“It’s all about teams of people,” says Hardy, who’s also due to appear opposite Rapace in the Stalin-era thriller Child 44. “No one auditions at the top level. It’s a conversation with a director or other actors as people discuss a project that’s in the ether. And Noomi is awesome at finding stuff. She’s ahead of the game; she knows everything about everyone, whereas I’m not so good at that. I do sitting down and waiting.”
“If I don’t know who a director is,” he continues. “I’ll text Noomi and go, ‘who’s this dude?’
“‘Oh, he directed The Godfather.’
“‘What’s that about?’
“So, I’m a prick. But getting me in the room with a director is key because I’m not a great reader or watcher of films.”
Born in Hammersmith, Hardy, who first came to prominence when he was cast as the villain in 2002’s Star Trek: Nemesis, is way past the stage where he has to beg directors to cast him. “I’ve done that. It doesn’t get you anywhere good and leaves a bitter taste in your mouth.” Those post-Star Trek years were the most difficult ones he faced, professionally speaking. That near miss at stardom left him resentful that his big break hadn’t transformed immediately into a glorious career, but that was partly due to the personal troubles that followed him out of his wayward youth. It was around this time that Hardy’s addictions to booze and crack cocaine spiralled out of control. He once said, “I would have sold my mother for a rock of crack”, but he conquered both addictions with rehab and cognitive therapy. He has been sober for over a decade and married his long-time girlfriend, the actress Charlotte Riley (they met as co-stars on the Sky 1 series The Take and Wuthering Heights), over the summer.
His lack of awareness about film-makers or people to know in the industry has had no adverse impact on his career. Assuming the role of Max Rockatansky from Mel Gibson in Miller’s post-apocalyptic franchise is a big building block for Hardy’s international profile. Following his solo car journey for writer-director Steven Knight in Locke, he popped up this autumn in the second series of Knight’s Peaky Blinders. He also has a featured role in Rufus Norris’s adaptation of his National Theatre production London Road, and Reggie and Ronnie Kray for Brian Helgeland in his biopic of the East End gangsters, Legend.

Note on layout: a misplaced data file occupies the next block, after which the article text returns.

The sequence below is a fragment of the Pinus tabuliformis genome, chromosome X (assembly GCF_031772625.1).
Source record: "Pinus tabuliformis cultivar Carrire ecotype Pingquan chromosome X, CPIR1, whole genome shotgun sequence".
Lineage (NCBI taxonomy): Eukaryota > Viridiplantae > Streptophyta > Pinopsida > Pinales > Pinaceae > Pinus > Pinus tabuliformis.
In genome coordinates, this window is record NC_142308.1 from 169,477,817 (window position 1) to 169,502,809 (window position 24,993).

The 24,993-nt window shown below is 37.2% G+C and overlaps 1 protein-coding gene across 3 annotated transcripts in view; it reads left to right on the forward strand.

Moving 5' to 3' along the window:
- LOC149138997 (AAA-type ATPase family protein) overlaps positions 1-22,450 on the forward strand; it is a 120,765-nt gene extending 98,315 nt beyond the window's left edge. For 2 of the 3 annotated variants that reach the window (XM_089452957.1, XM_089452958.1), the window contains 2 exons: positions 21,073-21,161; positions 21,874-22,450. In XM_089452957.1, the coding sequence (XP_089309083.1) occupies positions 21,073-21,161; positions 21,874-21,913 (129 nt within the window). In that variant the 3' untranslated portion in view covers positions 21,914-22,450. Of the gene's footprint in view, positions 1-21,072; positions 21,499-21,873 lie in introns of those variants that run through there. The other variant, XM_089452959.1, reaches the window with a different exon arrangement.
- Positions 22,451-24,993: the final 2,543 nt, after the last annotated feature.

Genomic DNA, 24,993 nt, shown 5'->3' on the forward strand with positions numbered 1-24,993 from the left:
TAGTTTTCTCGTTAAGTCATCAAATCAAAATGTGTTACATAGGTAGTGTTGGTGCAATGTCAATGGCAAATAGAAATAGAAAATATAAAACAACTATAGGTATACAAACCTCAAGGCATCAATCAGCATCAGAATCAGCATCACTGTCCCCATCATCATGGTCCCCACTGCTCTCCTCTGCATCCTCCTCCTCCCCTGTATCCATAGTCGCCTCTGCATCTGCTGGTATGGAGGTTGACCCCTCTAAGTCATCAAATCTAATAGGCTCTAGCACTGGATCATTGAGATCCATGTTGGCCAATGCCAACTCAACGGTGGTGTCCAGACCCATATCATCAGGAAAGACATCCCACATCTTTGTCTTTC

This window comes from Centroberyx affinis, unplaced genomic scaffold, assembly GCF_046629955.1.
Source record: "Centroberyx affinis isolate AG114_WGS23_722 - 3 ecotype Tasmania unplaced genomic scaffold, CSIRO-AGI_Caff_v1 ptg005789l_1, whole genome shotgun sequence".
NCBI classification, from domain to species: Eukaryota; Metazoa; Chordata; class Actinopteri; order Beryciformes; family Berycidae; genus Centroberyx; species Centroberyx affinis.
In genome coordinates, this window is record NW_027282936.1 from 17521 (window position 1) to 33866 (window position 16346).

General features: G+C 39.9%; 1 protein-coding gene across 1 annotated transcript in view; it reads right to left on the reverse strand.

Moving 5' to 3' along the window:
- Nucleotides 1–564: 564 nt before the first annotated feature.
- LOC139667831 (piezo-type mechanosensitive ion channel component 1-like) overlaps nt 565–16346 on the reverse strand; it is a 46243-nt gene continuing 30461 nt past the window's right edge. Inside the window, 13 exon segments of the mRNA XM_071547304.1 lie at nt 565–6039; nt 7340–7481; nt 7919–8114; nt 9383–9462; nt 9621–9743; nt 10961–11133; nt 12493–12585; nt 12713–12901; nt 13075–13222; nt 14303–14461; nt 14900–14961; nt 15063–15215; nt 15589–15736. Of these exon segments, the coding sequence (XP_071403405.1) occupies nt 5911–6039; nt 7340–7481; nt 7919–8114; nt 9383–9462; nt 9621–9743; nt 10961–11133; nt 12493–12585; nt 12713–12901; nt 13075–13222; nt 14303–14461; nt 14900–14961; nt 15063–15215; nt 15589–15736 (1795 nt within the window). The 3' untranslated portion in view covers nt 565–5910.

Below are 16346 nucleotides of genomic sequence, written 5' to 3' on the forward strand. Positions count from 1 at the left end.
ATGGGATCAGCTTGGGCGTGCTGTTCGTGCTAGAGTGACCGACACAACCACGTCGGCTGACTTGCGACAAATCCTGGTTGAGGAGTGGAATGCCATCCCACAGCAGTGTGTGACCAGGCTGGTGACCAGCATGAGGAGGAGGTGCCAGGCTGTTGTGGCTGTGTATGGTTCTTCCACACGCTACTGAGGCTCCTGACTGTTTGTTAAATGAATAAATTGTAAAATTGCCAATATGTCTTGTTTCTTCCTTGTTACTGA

Despite his concerns about not having enough time to be with his son, Hardy is driven by work. He can’t stop because the offers won’t stop. “If you’re on something, once you’ve done it, you move straight onto the next one,” he says. “But I see it all as a big school. What we do in many ways is a university of a type, metaphorically speaking, and I have the opportunity to study people and life through my work. I open up doors to experiences that I wouldn’t have if my job wasn’t this, and I get to visit lots of places, in extremis.”
Back when we spoke in Soho, with Peanut by our side, Hardy told me he’d made a conscious decision to sculpt himself into a musclebound athlete “to establish myself as someone you would take notice of and further my employment”. It worked wonders, sending Hardy’s career skyward and giving him options he’d never dreamed of. As long as he can continue channelling what he refers to as “dysfunctional, erratic personality-disorder characters” and prowl the recesses of damaged, lonely, tormented minds, he’ll be around for a very long time. “You have to try everything and it’s all a process of elimination,” Hardy says of finding his way through the dark days to today. “But ultimately you find your path.”